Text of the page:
Gronquist: For all those reasons, the Third Ward is a great place to live. It is exciting because we have this wonderful arts community. We have the river — we have all of those things. We also have some disparities — some economic gaps and problems that need to be addressed. So it’s sort of like a smiling face that has some teeth missing. We need to fill in those gaps, and as much as I love the Third Ward the City Council [member] also has to look at the city as a whole.

Questions: How can the city help develop arts patronage in the [NE] Arts District?

Hofstede: … One of the ways we do that is the 1 percent for art. I instituted that as a policy as a member of the Minneapolis Library Board over 25 years ago. It’s been so successful that it’s now been adopted by the City of Minneapolis and now Hennepin County. That’s how you can encourage patronage. In addition to that we have the Great Streets program and a number of other initiatives in the city that encourage patronage.

Frey: I think it’s important to first recognize that oftentimes regulations, ordinances, permits, licenses — they detract from the ability of an artist to open shop and in some cases, remain in business. Picture for a moment an art opening on some random street in Paris. I know Paris isn’t Northeast, but work with me for a second. The artist comes down from her loft right out on to the street, sets up a card table and throws down three to four bottles of wine and four of five glasses. Hits some tunes to lift the ambience a little bit and walks over to a vacant industrial building and puts up four or five beautiful pieces of art. Twenty-five minutes later maybe 30 patrons start coming and add to the ambience. They artist makes maybe $1,500 and pays for the next several months of rent.

How many of those things do you think you could do in Minneapolis without being sacked with tickets, right? You can’t put the card table up because you can’t open a small local business without a permit. You can’t have the wine without a liquor license. … We need to enable artists to practice their trade. It’s important.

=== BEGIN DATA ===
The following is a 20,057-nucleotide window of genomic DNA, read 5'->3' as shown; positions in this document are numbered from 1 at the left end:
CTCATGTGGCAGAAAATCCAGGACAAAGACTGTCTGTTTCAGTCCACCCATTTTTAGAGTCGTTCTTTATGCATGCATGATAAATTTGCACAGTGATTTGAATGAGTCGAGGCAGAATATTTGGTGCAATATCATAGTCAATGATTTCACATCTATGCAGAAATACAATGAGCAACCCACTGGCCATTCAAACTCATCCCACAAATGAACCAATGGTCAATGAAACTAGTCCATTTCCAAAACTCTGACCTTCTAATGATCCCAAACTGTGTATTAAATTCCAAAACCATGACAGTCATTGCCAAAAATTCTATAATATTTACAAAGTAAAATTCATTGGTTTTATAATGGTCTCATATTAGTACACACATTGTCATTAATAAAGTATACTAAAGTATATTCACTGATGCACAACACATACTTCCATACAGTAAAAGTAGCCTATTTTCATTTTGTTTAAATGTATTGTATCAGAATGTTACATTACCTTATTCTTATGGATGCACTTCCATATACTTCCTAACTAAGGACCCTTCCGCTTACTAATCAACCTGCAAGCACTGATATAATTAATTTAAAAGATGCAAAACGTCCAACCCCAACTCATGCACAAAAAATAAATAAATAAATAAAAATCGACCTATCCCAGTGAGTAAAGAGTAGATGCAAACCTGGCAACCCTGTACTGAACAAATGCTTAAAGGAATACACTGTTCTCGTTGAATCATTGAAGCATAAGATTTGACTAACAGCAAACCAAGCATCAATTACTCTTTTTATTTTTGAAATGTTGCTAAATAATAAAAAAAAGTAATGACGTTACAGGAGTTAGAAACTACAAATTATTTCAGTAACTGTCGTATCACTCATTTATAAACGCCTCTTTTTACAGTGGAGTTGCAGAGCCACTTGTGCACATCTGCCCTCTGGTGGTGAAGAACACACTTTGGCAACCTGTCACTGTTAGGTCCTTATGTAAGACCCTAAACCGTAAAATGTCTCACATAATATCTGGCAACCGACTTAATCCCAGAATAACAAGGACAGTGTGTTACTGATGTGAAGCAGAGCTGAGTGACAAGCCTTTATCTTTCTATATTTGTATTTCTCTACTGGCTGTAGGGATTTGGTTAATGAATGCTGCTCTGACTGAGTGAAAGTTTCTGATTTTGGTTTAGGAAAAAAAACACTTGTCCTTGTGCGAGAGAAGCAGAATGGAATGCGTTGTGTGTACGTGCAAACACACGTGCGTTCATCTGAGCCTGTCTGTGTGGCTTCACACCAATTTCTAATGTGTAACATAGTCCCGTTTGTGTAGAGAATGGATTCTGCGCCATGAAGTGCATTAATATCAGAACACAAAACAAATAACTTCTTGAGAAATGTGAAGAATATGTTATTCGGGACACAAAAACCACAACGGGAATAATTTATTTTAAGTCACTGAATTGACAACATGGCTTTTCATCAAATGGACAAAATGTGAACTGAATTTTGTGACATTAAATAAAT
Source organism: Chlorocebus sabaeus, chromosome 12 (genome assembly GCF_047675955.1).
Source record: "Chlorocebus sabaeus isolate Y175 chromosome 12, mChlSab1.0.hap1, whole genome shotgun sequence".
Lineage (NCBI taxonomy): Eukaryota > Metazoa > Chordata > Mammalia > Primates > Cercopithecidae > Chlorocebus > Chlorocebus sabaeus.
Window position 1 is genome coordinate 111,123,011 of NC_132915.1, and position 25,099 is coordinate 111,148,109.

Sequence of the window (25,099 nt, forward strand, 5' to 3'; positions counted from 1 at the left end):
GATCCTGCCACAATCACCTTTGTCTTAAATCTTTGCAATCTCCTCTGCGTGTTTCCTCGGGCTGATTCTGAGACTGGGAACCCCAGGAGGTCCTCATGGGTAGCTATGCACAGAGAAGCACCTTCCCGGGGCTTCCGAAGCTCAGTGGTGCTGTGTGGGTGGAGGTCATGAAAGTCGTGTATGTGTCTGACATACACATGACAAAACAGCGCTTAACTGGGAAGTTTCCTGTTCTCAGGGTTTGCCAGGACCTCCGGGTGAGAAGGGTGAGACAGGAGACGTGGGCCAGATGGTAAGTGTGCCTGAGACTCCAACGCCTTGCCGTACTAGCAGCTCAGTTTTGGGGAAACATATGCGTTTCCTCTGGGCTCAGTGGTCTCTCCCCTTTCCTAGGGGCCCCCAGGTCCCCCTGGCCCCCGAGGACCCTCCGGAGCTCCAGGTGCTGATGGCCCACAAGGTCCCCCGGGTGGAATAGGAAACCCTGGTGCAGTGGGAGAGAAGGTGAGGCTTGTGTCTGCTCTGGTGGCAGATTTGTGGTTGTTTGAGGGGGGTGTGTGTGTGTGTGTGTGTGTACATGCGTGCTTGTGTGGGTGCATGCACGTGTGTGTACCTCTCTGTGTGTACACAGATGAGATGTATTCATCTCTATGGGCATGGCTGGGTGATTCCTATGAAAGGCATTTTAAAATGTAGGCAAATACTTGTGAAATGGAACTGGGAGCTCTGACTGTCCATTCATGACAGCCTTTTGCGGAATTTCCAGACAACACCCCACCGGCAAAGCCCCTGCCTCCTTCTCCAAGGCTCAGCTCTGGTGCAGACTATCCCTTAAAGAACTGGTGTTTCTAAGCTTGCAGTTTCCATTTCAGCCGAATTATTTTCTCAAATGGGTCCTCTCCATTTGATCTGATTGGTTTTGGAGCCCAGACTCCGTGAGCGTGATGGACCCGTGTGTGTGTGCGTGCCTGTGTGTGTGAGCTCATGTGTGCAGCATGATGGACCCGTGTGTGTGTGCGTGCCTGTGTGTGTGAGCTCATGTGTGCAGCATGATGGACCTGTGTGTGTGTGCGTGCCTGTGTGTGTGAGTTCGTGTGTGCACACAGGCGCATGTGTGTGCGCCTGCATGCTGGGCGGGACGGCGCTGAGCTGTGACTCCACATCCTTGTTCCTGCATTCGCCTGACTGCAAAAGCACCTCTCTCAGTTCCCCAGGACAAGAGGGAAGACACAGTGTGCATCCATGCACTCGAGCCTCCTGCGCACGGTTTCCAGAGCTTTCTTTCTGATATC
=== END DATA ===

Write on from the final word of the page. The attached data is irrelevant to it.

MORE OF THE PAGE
Katch: I agree with what Jacob was saying. The city does a lot to get in the way of small businesses. … I don’t think the city does anything toward promoting the arts. I think the artists promote themselves. The city just creates a climate for them to operate. This is where government becomes limited. We’re not supposed to be taking your tax dollars and dedicating them to any of these other venues. Property taxes are not progressive. Therefore every time you raise property taxes, there’s somebody on a fixed income who won’t be able to buy dinner. We have to keep that in mind. This is not our money that we’re spending at City Council — this is your money, and there are people who are struggling and need that money.

Gronquist: I don’t have a lot of criticism about what the city has done to support the arts. I’m actually pretty impressed with that. I think we can continue to develop arts patronage along those lines and just make it stronger. I know the city has a longtime Arts Commission that’s operated for almost 10 years. We have our own arts coordinator and we have an index that measures the economic impact of the arts and creative businesses. With that index we can show the arts community and creative industries actually have a huge positive economic impact on bring people to our city. We definitely need to advertise the arts a lot better and do more marketing.